Winter Storm Harper was supposed to be dumping snow by early afternoon, but 1PM came and went and no snow fell. I figured I’d keep walking until I saw a sign of precipitation. By 2PM, still no snow. I looked at my phone and although there was a good distance until I’d hit the headwaters, the stream was getting very skinny and I decided I’d start my hike out. On Google Maps I could see a fire trail that ran across the top of the mountain and it came close to my position just a few hundred yards up the mountain.

A beautiful waterfall and plunge pool on Rattling Run.

A beautiful waterfall and plunge pool on Rattling Run.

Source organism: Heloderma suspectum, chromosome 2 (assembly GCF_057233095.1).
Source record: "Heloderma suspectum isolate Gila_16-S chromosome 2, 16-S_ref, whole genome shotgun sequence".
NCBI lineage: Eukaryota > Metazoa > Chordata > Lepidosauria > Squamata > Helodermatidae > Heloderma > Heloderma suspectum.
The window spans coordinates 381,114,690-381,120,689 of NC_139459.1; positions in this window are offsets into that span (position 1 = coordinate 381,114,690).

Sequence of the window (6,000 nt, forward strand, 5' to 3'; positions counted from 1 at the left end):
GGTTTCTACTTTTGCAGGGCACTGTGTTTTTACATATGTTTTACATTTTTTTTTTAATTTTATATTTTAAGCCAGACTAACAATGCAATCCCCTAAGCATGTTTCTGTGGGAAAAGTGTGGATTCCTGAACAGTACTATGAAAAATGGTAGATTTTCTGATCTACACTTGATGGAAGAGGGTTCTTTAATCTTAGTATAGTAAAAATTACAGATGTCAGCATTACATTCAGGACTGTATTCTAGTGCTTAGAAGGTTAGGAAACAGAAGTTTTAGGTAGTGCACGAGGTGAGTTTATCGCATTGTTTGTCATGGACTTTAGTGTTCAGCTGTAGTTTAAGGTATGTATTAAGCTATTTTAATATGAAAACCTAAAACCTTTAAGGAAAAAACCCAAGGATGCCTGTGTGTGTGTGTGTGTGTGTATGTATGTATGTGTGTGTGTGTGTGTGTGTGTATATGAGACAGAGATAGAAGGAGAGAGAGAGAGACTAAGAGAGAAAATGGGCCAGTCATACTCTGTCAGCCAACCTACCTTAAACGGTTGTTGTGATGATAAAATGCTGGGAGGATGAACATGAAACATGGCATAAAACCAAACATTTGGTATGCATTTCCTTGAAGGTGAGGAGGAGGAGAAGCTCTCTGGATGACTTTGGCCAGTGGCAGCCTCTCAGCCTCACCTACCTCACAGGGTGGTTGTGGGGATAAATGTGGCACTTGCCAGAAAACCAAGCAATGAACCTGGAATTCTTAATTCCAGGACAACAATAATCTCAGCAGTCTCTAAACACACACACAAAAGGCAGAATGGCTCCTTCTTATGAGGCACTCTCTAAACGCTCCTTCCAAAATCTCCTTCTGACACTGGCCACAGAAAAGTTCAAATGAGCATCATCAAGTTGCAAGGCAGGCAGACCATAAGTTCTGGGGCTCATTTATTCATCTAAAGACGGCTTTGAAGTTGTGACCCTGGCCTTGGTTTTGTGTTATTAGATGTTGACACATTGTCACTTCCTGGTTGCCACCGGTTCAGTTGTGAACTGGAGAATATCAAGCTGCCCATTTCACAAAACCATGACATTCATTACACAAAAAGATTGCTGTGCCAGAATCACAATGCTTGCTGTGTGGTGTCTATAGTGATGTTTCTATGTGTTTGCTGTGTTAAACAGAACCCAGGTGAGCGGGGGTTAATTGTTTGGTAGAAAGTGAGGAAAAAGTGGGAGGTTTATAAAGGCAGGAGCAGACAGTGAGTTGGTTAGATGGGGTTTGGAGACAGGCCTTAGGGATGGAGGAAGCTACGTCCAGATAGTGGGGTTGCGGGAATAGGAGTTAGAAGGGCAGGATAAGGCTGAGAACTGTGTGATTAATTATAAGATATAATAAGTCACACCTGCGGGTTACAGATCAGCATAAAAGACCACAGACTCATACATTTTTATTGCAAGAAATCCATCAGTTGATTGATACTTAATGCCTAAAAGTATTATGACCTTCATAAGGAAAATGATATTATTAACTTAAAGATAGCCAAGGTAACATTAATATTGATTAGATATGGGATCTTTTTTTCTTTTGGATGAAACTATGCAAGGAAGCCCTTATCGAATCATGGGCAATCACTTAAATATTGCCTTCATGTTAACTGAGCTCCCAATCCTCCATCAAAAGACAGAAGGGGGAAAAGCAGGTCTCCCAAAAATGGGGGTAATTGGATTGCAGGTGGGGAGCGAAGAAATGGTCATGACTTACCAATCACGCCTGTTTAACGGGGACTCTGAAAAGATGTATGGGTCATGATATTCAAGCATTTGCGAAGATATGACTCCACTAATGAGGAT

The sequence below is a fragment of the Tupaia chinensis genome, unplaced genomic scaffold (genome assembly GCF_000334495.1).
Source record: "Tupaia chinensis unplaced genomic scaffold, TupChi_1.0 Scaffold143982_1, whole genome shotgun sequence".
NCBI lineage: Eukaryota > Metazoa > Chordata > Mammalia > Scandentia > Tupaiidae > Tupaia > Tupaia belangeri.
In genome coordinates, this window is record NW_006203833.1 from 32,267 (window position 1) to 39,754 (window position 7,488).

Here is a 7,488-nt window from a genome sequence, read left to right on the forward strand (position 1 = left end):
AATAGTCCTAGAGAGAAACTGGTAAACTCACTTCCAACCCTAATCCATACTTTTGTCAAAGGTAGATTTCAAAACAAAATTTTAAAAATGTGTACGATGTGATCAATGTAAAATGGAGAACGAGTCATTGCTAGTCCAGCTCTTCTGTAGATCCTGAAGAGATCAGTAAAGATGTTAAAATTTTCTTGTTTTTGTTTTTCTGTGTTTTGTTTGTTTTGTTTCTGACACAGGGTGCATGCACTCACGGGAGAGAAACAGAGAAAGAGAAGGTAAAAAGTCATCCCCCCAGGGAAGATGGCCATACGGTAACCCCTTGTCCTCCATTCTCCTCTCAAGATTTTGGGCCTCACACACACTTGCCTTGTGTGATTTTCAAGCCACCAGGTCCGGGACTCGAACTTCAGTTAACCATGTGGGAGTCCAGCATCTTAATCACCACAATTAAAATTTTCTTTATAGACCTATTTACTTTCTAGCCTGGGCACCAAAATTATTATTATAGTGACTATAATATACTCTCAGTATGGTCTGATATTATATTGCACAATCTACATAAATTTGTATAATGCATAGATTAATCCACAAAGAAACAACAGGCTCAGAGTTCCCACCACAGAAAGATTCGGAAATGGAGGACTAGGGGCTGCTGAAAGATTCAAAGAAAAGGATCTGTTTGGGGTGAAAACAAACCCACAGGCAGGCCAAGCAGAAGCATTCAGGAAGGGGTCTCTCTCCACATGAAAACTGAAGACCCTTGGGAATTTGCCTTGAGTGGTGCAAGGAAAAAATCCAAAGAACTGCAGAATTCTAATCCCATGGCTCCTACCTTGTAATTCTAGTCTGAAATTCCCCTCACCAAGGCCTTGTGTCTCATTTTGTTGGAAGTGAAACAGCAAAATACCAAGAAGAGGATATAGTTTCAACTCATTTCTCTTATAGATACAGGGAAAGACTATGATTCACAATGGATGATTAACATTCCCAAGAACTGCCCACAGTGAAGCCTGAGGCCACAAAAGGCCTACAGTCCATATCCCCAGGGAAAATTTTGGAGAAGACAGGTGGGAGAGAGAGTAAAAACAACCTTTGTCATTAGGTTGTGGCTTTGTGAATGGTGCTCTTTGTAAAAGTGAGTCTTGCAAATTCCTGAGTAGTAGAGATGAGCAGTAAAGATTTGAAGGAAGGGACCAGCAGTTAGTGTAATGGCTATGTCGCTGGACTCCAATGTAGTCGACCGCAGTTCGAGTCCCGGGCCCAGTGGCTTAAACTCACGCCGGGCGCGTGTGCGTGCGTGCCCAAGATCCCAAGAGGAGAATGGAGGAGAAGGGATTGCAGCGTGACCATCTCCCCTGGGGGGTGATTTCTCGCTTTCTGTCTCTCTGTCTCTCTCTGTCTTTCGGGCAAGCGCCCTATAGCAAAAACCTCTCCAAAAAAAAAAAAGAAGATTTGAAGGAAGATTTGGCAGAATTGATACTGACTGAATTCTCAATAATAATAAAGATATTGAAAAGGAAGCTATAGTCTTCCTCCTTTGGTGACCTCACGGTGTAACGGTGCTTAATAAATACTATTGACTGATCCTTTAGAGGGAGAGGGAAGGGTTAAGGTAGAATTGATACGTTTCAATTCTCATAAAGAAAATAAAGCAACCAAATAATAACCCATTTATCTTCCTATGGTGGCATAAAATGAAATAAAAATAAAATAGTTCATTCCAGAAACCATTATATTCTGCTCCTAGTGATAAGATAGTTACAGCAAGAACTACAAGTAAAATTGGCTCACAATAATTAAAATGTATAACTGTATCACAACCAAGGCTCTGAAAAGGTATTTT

I started my hike out and it was grueling. My legs were hurting from walking up such steep terrain. I had to take breaks every ten minutes. Eventually the terrain changed from wooded to almost entirely rocky. I wouldn’t have even considered walking through this area in warmer temperatures, as I’m sure snake dens were under these rocks. After 30 minutes I finally made it to the trail. Once I arrived, I had another 30 minutes back to the State Game Lands road that would lead to my truck. I followed the footprints of a guy who’d been walking his dog and a solitary mountain bike track. Once I hit the game lands road, I saw a hunter crawling along in his truck. I wondered if he knew road hunting was illegal. He would prove to be the only human I’d see in the forest all day. Eventually I rounded a corner and saw my truck and I let out a sigh of relief when I placed my hands on it. I was so happy to be back and almost fell twice while slipping in the snow and trying to get my waders off. By 3:30PM I was leaving the forest and still no snow. I started my truck and drove down the mountain with the gray winter sky as a backdrop.